Enslaved was the youngest group of the second-wave Norwegian nucleus: Ivar Bjornson was like 6 or 7 years old when Mayhem formed in 1984, so maybe you can credit a youthful imagination to the greatness in their early music. The band's central themes generally stray away from satan-inspired blackness to explore more mystical and legendary adventures. This shift in atmosphere influenced many albums to come in the late 90s, namely Emperor's classic Anthems To The Welkin At Dusk. Enslaved is apparently the next biggest name in viking metal after Bathory, but I'm not expert enough to elaborate much on this subgenre. As I understand, viking metal is a descriptor that deals more with the lyrical content and musical inspiration instead of a specific sound--much like how 'pimp rap' is to hip hop. While I more-or-less just assume the 'viking' part of the album, I would confidently label this folk metal. Despite traditional metal instrumentation, some of these riffs aren't too melodically far off from something like Fairport Convention. The musicianship is incredible and the booming Grieghallen drums of Trym Torson (later of Emperor and a part their aforementioned record) is my favorite element of the album. The longest piece, Svarte Vidder, is no doubt the best track and features 8 minutes of powerful and creative riffs. The synth sections (aided by some mouth harp) are imaginative and help me understand what it would be like as a lone traveler in 12th century Scandinavia. Frost is one of the great Norwegian black metal albums and while I doubt anyone would dispute this, I rarely see it mentioned among the other big names. An under-appreciated album that's well worth your time.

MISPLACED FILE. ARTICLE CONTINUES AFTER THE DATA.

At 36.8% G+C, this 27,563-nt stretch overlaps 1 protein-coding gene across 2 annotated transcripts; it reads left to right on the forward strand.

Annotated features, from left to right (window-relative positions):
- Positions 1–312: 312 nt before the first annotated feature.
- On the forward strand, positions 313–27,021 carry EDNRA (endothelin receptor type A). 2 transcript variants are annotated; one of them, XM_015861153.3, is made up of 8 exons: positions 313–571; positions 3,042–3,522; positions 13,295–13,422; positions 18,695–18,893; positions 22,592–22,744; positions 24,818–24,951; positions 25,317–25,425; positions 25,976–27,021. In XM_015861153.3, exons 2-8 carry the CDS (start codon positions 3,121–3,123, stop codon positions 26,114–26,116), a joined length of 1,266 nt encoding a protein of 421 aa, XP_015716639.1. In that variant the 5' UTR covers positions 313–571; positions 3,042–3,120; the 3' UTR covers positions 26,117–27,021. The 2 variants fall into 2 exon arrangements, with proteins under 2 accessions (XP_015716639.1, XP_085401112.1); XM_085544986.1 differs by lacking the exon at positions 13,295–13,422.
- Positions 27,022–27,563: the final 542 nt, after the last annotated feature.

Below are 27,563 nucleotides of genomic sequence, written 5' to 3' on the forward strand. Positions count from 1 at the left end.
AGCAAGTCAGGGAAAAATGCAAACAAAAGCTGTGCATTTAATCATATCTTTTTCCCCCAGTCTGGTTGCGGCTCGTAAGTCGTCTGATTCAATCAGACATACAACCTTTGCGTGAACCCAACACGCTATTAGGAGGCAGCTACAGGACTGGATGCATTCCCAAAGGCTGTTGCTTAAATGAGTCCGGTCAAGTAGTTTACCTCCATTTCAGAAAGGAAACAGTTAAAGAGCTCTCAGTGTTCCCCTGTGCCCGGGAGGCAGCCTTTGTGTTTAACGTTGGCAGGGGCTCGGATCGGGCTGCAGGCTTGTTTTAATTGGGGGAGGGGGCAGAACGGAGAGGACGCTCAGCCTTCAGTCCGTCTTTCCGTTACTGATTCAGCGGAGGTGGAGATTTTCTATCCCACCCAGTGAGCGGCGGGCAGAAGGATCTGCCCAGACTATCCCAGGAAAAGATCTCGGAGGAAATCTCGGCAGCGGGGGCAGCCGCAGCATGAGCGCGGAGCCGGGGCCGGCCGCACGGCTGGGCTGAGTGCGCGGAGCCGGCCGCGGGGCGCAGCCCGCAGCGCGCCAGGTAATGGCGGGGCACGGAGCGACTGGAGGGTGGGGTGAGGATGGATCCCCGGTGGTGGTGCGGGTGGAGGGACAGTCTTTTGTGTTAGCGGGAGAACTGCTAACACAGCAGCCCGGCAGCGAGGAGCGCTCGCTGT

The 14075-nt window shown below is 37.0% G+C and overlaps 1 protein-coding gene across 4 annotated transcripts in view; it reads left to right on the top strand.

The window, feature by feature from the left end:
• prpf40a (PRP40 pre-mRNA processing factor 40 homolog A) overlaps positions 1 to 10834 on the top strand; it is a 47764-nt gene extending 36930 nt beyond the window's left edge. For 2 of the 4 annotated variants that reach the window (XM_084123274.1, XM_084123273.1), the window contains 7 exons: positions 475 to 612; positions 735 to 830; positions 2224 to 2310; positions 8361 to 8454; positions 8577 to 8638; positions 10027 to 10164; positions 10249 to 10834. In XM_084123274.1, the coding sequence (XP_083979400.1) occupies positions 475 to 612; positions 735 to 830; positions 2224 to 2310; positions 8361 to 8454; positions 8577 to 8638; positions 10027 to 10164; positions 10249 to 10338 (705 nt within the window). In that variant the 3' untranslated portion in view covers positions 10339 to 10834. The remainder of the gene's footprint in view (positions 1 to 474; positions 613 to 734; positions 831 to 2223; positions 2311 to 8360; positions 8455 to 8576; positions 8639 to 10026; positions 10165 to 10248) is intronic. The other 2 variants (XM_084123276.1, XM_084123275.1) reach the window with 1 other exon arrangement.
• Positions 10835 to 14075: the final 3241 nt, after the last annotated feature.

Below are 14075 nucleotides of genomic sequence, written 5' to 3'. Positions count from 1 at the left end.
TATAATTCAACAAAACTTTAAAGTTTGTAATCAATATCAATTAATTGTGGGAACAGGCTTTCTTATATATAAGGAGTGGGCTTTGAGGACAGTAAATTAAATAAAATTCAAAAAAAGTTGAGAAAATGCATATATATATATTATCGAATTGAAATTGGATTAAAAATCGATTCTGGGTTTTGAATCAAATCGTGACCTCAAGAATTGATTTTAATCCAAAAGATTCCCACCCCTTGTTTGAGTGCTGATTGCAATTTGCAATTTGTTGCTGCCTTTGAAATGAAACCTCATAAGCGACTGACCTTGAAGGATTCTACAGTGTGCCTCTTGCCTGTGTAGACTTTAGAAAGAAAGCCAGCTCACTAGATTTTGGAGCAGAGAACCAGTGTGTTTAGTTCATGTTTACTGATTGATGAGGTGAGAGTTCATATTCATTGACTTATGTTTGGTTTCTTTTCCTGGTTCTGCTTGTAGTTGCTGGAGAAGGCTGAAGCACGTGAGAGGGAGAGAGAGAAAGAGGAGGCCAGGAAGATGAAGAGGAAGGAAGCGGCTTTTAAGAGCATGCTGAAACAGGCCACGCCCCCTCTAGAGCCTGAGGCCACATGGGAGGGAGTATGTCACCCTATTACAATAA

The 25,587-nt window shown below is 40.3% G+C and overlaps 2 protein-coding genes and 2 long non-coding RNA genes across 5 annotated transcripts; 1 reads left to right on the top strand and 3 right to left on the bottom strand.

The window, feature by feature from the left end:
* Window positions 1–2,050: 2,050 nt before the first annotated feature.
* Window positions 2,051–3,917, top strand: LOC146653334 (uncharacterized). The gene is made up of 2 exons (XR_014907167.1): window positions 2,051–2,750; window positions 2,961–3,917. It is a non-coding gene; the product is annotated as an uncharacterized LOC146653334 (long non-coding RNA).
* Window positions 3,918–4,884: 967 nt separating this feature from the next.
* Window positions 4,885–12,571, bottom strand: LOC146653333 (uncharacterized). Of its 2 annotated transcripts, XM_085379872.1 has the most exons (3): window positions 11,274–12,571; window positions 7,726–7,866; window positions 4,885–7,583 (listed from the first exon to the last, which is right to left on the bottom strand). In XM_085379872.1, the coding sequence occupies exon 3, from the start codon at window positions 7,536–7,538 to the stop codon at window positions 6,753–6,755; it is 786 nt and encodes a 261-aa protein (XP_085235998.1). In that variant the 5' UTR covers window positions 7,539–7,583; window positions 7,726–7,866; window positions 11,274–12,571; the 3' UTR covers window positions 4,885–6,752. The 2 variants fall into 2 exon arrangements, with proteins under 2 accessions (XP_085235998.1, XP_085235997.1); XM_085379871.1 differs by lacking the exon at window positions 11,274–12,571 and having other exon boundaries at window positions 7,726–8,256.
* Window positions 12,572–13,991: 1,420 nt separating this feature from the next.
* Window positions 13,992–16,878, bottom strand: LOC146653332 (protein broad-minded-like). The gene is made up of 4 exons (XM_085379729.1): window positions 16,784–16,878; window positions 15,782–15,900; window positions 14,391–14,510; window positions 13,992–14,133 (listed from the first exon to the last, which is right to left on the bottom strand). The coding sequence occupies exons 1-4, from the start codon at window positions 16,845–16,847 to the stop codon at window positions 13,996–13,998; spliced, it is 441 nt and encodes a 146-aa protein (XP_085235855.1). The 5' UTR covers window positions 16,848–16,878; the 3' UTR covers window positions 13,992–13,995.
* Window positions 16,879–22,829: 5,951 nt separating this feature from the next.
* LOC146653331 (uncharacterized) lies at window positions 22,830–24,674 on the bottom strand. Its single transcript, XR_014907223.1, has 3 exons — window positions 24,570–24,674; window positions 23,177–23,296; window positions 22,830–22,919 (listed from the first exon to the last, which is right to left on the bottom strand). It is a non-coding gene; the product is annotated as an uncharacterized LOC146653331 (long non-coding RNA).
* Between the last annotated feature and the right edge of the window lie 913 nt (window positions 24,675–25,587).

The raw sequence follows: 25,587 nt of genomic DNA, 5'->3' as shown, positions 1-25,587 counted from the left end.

February 10, 2018

Young Bleed - My Balls And My Word (1998)